A Very English House
By Lucia Adams
“There is nothing quite like the English country house anywhere else in the world.” Vita Sackville-West
Living in northern England our main pastime besides climbing the Lakeland Fells was visiting stately homes which were National Trust properties. Close by was medieval Sizergh Castle where Bulmer cider bottles and signs of recent meals of the Hornyold -Strickland family were on the Elizabethan sideboards.
The National Trust for Places of Historic Interest or Natural Beauty, one of the largest charities in Britain, was founded in 1895 and given statutory powers with the National Trust Act 1907 allowing the aristocracy and land owning gentry to live in portions of their ancestral homes after donating them to the nation. Though many country homes have fallen many more have been saved especially after the Second World War.
Over 500 heritage properties are in the competent hands of the Trust which also protects wild landscapes like the Lake District and Peak District, historic urban properties, nature reserves, fine gardens, industrial monuments, and social history sites. One of the largest private landowners in Britain it manages approximately 610,000 acres or 960 square miles of land. It is aided in the States by The Royal Oak Foundation, Americans in Alliance with the National Trust of England, Wales and Northern Island, launched in 1973 and raising hundreds of thousands of dollars for projects such as the conservation of the ballroom of the largest ancient heritage house in England, Knole, with its beautiful frieze, paneling, plaster ceiling and marble fireplace.
The ballroom at Knole.
In 2014 as part of the Royal Oak’s lecture series here at the Casino we learned about the saga of illegitimacy in the Sackville family in The Disinherited by board member the 7th Baron Sackville, author and publisher Robert Sackville-West. He and his family live in Knole, a Grade I stately home near Sevenoaks, Kent. It is situated in a 1,000 acre deer park, 50 acres of which is owned by the Trust though half the house has been kept by the family trust that also owns the remaining gardens and estate. It is open daily during the week to the public.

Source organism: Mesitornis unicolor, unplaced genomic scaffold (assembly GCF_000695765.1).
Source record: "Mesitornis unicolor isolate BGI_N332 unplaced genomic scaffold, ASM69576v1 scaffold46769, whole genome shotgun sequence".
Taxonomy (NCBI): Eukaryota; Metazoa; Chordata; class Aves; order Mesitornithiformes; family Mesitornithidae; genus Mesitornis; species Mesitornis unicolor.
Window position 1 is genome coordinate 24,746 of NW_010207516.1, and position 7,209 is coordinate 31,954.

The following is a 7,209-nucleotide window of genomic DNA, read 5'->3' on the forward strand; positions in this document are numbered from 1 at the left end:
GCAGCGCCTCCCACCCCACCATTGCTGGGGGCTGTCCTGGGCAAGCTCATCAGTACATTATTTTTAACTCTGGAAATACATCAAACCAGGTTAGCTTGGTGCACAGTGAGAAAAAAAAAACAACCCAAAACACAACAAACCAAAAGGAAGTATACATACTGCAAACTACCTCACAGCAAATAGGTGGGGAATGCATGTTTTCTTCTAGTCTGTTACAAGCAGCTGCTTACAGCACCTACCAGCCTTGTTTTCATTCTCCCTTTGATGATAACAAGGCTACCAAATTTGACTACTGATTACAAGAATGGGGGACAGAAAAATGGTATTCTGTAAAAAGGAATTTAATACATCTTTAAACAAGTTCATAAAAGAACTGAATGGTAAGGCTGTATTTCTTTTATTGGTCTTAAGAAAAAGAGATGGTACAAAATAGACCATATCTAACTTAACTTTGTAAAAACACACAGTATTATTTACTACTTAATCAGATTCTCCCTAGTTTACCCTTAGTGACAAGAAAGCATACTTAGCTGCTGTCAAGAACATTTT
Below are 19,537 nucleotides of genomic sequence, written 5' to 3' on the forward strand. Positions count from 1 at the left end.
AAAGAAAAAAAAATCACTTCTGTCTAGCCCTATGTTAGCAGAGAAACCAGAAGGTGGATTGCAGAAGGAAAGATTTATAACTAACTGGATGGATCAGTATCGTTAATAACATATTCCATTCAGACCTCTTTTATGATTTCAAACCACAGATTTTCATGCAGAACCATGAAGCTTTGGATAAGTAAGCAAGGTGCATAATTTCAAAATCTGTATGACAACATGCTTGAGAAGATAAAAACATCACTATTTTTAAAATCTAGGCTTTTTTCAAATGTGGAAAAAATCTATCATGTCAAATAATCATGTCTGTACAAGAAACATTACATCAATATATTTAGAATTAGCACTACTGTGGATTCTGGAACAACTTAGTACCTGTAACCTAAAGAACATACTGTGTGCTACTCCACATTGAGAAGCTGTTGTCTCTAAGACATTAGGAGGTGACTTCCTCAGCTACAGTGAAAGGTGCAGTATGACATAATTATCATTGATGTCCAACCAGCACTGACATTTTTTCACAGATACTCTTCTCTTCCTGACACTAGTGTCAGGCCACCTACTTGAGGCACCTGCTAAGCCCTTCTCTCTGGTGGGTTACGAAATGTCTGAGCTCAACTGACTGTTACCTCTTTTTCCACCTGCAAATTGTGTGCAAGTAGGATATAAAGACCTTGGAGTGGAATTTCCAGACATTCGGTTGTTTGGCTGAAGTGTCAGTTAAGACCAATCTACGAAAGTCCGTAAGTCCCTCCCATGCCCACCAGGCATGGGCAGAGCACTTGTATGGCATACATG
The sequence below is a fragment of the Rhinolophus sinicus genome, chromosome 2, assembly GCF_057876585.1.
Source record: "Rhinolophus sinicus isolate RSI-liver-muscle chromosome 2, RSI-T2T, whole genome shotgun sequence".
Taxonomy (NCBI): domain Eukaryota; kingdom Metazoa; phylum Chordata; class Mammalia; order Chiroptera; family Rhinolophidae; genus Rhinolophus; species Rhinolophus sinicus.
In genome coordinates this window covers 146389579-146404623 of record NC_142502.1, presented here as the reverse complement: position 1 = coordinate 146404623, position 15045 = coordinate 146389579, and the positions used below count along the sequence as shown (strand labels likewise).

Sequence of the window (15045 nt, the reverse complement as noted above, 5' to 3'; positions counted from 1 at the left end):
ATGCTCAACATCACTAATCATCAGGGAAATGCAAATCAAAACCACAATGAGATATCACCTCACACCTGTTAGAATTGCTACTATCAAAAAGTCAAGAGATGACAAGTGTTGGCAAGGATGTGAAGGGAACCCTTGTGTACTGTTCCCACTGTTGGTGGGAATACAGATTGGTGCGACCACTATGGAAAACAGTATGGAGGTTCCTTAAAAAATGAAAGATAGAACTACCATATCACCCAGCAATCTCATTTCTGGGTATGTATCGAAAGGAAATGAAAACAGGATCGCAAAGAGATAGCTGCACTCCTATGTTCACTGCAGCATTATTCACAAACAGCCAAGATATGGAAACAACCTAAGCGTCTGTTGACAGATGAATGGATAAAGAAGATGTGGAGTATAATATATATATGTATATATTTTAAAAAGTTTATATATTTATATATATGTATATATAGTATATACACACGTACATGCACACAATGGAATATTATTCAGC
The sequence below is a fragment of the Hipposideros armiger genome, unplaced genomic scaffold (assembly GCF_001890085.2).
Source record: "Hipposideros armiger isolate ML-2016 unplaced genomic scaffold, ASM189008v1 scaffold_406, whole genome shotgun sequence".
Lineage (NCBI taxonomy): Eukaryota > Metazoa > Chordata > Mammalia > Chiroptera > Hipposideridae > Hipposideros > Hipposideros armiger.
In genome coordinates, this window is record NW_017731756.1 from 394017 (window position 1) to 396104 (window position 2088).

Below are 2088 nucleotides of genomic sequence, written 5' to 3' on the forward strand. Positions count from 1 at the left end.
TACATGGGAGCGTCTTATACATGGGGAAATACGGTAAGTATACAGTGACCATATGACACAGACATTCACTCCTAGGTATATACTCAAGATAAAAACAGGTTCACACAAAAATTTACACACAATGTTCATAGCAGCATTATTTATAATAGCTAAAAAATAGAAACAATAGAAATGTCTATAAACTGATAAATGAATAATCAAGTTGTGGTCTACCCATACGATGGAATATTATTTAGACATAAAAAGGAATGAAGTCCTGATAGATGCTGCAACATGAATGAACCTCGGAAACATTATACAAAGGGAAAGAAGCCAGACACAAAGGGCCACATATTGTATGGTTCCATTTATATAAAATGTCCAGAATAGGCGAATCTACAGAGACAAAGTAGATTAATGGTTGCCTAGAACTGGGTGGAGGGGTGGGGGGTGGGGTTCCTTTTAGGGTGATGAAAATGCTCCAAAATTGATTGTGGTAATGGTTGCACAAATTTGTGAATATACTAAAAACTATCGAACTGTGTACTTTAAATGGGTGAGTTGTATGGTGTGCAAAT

Robert Sackville-West at Knole.
The first Sackville, Herbrand de Sackville, came to England with William the Conqueror in 1066 then a medieval manor house was named for a Robert de Knole in 1290. The succeeding buildings were layered on the original medieval structure which during the Tudor period became the home of the Archbishops of Canterbury, mostly notably Thomas Cranmer who in 1538 gave it to Henry VIII. His daughter Queen Elizabeth I in 1603 gave it to Thomas Sackville, first Earl of Dorset and for over 400 years it has housed 13 generations of the Sackvilles.
Knole from the air.
The Jacobean embellishments are obvious in the facade and interiors with the conceit of a so-called calendar house, roughly 365 rooms, seven courtyards, Green Court, Stable Court, Stone Court, Water Court, Queen’s Court, Pheasant Court and Men’s Court, and 52 staircases. Its magnificent collection of furniture and paintings, Reynolds, Gainsborough, Kneller, Lely, is primarily 18th century and its1623 organ is the oldest playable one in England with four ranks of oak pipes. The house itself is sprawling, portentous and dark with Kentish ragstone and not as easy to love as the graceful Palladian symmetry from the great period of stately home architecture of 1630-1760.
With bristling chauvinism Vita Sackville -West who grew up at Knole called the ancient pile a very English house, perfectly fitting into the deer part and landscape; with its many historic styles, irregular roofs, gables, essential medievalism, genius for domestic architecture it lacks “the taint of the nouveau riche”. The Sackvilles followed the Salic rules of primogeniture so though an only child she was prevented from inheriting Knole upon the death of her father Lionel. This succession drama continued into this century when Catherine Sackville -West a daughter of the 6th Baron Sackville had to cede ownership to the son of an uncle, her cousin Robert.
A Knole interior.
Vita wrote in her history of the house and in a guide to stately homes that Chatsworth, Castle Howard, Blenheim are plopped on the land and do not melt into the landscape — so are out of place are they in green, quiet England’s woods and fields. With sublime snobbery she thought that Vanbrugh could be compared to Noel Coward if he were to take up architecture, so anxious to please, so arriviste, so parvenu. When Knole was handed over to the National Trust in 1947 she felt it was a gross betrayal of her ancestors and tradition.
A lush Knole bedroom.
Henry James said the country house was the greatest of all English inventions as so many of us instinctively understand with all the pathetic fallacies of stately homes, the central characters in stories from Jane Eyre to Mandalay to Brideshead and Downton Abbey. One wonders what Vita would have thought of Julian Fellowes!
View into the inner walled garden.
Portrait of Vita Courtesy of Victoria Glendinning